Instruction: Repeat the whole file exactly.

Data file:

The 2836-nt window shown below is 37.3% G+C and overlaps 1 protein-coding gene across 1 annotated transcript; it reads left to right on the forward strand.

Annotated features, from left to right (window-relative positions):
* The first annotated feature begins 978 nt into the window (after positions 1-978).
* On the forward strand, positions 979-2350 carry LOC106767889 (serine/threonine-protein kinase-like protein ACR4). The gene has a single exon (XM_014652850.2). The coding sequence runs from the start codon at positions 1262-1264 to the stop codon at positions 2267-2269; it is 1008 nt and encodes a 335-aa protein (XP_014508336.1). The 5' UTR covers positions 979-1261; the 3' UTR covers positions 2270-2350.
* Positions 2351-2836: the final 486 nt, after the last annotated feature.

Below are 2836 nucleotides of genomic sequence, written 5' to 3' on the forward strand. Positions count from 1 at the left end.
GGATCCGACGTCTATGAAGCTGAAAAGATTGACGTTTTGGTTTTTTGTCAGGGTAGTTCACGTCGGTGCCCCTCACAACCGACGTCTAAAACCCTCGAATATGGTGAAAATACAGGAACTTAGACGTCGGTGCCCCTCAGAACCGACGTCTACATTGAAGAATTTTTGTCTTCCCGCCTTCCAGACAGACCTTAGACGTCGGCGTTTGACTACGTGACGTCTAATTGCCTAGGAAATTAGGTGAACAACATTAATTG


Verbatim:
The 2836-nt window shown below is 37.3% G+C and overlaps 1 protein-coding gene across 1 annotated transcript; it reads left to right on the forward strand.

Annotated features, from left to right (window-relative positions):
* The first annotated feature begins 978 nt into the window (after positions 1-978).
* On the forward strand, positions 979-2350 carry LOC106767889 (serine/threonine-protein kinase-like protein ACR4). The gene has a single exon (XM_014652850.2). The coding sequence runs from the start codon at positions 1262-1264 to the stop codon at positions 2267-2269; it is 1008 nt and encodes a 335-aa protein (XP_014508336.1). The 5' UTR covers positions 979-1261; the 3' UTR covers positions 2270-2350.
* Positions 2351-2836: the final 486 nt, after the last annotated feature.

Below are 2836 nucleotides of genomic sequence, written 5' to 3' on the forward strand. Positions count from 1 at the left end.
GGATCCGACGTCTATGAAGCTGAAAAGATTGACGTTTTGGTTTTTTGTCAGGGTAGTTCACGTCGGTGCCCCTCACAACCGACGTCTAAAACCCTCGAATATGGTGAAAATACAGGAACTTAGACGTCGGTGCCCCTCAGAACCGACGTCTACATTGAAGAATTTTTGTCTTCCCGCCTTCCAGACAGACCTTAGACGTCGGCGTTTGACTACGTGACGTCTAATTGCCTAGGAAATTAGGTGAACAACATTAATTG